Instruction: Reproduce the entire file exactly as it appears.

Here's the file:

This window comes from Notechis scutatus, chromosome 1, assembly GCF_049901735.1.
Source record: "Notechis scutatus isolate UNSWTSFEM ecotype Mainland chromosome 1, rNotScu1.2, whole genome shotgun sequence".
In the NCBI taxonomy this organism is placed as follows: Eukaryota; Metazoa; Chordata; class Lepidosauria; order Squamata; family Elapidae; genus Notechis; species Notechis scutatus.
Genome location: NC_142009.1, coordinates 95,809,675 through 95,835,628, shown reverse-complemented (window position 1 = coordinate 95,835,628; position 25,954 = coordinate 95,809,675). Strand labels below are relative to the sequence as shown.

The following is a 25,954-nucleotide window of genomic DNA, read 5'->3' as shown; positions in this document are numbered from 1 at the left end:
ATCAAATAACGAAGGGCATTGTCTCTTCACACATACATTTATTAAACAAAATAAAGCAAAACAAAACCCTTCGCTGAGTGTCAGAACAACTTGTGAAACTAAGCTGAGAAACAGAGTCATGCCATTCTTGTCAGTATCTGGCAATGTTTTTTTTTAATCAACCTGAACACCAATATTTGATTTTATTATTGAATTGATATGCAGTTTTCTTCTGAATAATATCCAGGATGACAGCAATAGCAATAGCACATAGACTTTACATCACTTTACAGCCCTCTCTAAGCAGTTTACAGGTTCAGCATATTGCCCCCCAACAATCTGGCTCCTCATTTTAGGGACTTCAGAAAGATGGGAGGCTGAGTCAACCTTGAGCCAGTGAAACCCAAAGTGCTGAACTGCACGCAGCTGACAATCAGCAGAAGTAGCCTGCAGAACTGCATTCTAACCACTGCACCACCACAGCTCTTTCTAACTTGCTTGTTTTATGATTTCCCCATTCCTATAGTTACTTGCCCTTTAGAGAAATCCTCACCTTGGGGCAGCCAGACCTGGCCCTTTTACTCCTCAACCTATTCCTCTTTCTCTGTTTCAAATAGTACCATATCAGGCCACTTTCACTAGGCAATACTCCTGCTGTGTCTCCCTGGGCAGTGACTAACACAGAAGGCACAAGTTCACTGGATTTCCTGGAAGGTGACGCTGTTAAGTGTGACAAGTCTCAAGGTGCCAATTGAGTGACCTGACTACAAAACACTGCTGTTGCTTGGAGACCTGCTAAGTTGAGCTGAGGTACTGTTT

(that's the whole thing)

This window comes from Notechis scutatus, chromosome 1, assembly GCF_049901735.1.
Source record: "Notechis scutatus isolate UNSWTSFEM ecotype Mainland chromosome 1, rNotScu1.2, whole genome shotgun sequence".
In the NCBI taxonomy this organism is placed as follows: Eukaryota; Metazoa; Chordata; class Lepidosauria; order Squamata; family Elapidae; genus Notechis; species Notechis scutatus.
Genome location: NC_142009.1, coordinates 95,809,675 through 95,835,628, shown reverse-complemented (window position 1 = coordinate 95,835,628; position 25,954 = coordinate 95,809,675). Strand labels below are relative to the sequence as shown.

The following is a 25,954-nucleotide window of genomic DNA, read 5'->3' as shown; positions in this document are numbered from 1 at the left end:
ATCAAATAACGAAGGGCATTGTCTCTTCACACATACATTTATTAAACAAAATAAAGCAAAACAAAACCCTTCGCTGAGTGTCAGAACAACTTGTGAAACTAAGCTGAGAAACAGAGTCATGCCATTCTTGTCAGTATCTGGCAATGTTTTTTTTTAATCAACCTGAACACCAATATTTGATTTTATTATTGAATTGATATGCAGTTTTCTTCTGAATAATATCCAGGATGACAGCAATAGCAATAGCACATAGACTTTACATCACTTTACAGCCCTCTCTAAGCAGTTTACAGGTTCAGCATATTGCCCCCCAACAATCTGGCTCCTCATTTTAGGGACTTCAGAAAGATGGGAGGCTGAGTCAACCTTGAGCCAGTGAAACCCAAAGTGCTGAACTGCACGCAGCTGACAATCAGCAGAAGTAGCCTGCAGAACTGCATTCTAACCACTGCACCACCACAGCTCTTTCTAACTTGCTTGTTTTATGATTTCCCCATTCCTATAGTTACTTGCCCTTTAGAGAAATCCTCACCTTGGGGCAGCCAGACCTGGCCCTTTTACTCCTCAACCTATTCCTCTTTCTCTGTTTCAAATAGTACCATATCAGGCCACTTTCACTAGGCAATACTCCTGCTGTGTCTCCCTGGGCAGTGACTAACACAGAAGGCACAAGTTCACTGGATTTCCTGGAAGGTGACGCTGTTAAGTGTGACAAGTCTCAAGGTGCCAATTGAGTGACCTGACTACAAAACACTGCTGTTGCTTGGAGACCTGCTAAGTTGAGCTGAGGTACTGTTT